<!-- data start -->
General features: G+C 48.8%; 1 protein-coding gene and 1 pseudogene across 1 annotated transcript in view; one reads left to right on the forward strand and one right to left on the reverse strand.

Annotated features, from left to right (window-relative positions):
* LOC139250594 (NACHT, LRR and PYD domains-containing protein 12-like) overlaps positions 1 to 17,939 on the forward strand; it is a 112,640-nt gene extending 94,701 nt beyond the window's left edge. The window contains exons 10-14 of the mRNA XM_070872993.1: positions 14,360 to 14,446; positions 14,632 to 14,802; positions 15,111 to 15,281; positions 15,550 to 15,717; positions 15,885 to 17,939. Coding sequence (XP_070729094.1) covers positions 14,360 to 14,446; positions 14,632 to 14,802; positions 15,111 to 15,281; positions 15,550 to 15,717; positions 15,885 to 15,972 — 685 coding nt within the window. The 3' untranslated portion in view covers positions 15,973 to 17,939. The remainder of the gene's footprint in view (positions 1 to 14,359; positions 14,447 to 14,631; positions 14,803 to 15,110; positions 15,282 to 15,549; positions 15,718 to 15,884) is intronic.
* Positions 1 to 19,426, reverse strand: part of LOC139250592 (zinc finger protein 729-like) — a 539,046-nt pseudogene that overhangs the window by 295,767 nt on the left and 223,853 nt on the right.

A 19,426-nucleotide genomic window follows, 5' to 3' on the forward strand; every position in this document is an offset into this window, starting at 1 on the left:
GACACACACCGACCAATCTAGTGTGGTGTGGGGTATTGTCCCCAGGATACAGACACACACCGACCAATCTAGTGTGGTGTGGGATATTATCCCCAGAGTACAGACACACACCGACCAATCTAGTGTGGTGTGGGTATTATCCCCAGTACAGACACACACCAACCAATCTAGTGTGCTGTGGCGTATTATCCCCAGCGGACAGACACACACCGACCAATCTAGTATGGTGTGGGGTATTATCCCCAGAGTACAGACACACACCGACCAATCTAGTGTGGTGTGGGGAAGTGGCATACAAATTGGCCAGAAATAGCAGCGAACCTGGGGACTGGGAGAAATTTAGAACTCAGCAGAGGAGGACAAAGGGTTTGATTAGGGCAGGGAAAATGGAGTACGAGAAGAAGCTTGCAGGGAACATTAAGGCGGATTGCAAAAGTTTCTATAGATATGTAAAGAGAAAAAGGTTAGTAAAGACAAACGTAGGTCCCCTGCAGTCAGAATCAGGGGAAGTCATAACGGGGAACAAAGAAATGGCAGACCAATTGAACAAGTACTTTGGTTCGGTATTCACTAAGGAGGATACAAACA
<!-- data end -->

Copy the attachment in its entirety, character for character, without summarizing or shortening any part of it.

General features: G+C 48.8%; 1 protein-coding gene and 1 pseudogene across 1 annotated transcript in view; one reads left to right on the forward strand and one right to left on the reverse strand.

Annotated features, from left to right (window-relative positions):
* LOC139250594 (NACHT, LRR and PYD domains-containing protein 12-like) overlaps positions 1 to 17,939 on the forward strand; it is a 112,640-nt gene extending 94,701 nt beyond the window's left edge. The window contains exons 10-14 of the mRNA XM_070872993.1: positions 14,360 to 14,446; positions 14,632 to 14,802; positions 15,111 to 15,281; positions 15,550 to 15,717; positions 15,885 to 17,939. Coding sequence (XP_070729094.1) covers positions 14,360 to 14,446; positions 14,632 to 14,802; positions 15,111 to 15,281; positions 15,550 to 15,717; positions 15,885 to 15,972 — 685 coding nt within the window. The 3' untranslated portion in view covers positions 15,973 to 17,939. The remainder of the gene's footprint in view (positions 1 to 14,359; positions 14,447 to 14,631; positions 14,803 to 15,110; positions 15,282 to 15,549; positions 15,718 to 15,884) is intronic.
* Positions 1 to 19,426, reverse strand: part of LOC139250592 (zinc finger protein 729-like) — a 539,046-nt pseudogene that overhangs the window by 295,767 nt on the left and 223,853 nt on the right.

A 19,426-nucleotide genomic window follows, 5' to 3' on the forward strand; every position in this document is an offset into this window, starting at 1 on the left:
GACACACACCGACCAATCTAGTGTGGTGTGGGGTATTGTCCCCAGGATACAGACACACACCGACCAATCTAGTGTGGTGTGGGATATTATCCCCAGAGTACAGACACACACCGACCAATCTAGTGTGGTGTGGGTATTATCCCCAGTACAGACACACACCAACCAATCTAGTGTGCTGTGGCGTATTATCCCCAGCGGACAGACACACACCGACCAATCTAGTATGGTGTGGGGTATTATCCCCAGAGTACAGACACACACCGACCAATCTAGTGTGGTGTGGGGAAGTGGCATACAAATTGGCCAGAAATAGCAGCGAACCTGGGGACTGGGAGAAATTTAGAACTCAGCAGAGGAGGACAAAGGGTTTGATTAGGGCAGGGAAAATGGAGTACGAGAAGAAGCTTGCAGGGAACATTAAGGCGGATTGCAAAAGTTTCTATAGATATGTAAAGAGAAAAAGGTTAGTAAAGACAAACGTAGGTCCCCTGCAGTCAGAATCAGGGGAAGTCATAACGGGGAACAAAGAAATGGCAGACCAATTGAACAAGTACTTTGGTTCGGTATTCACTAAGGAGGATACAAACA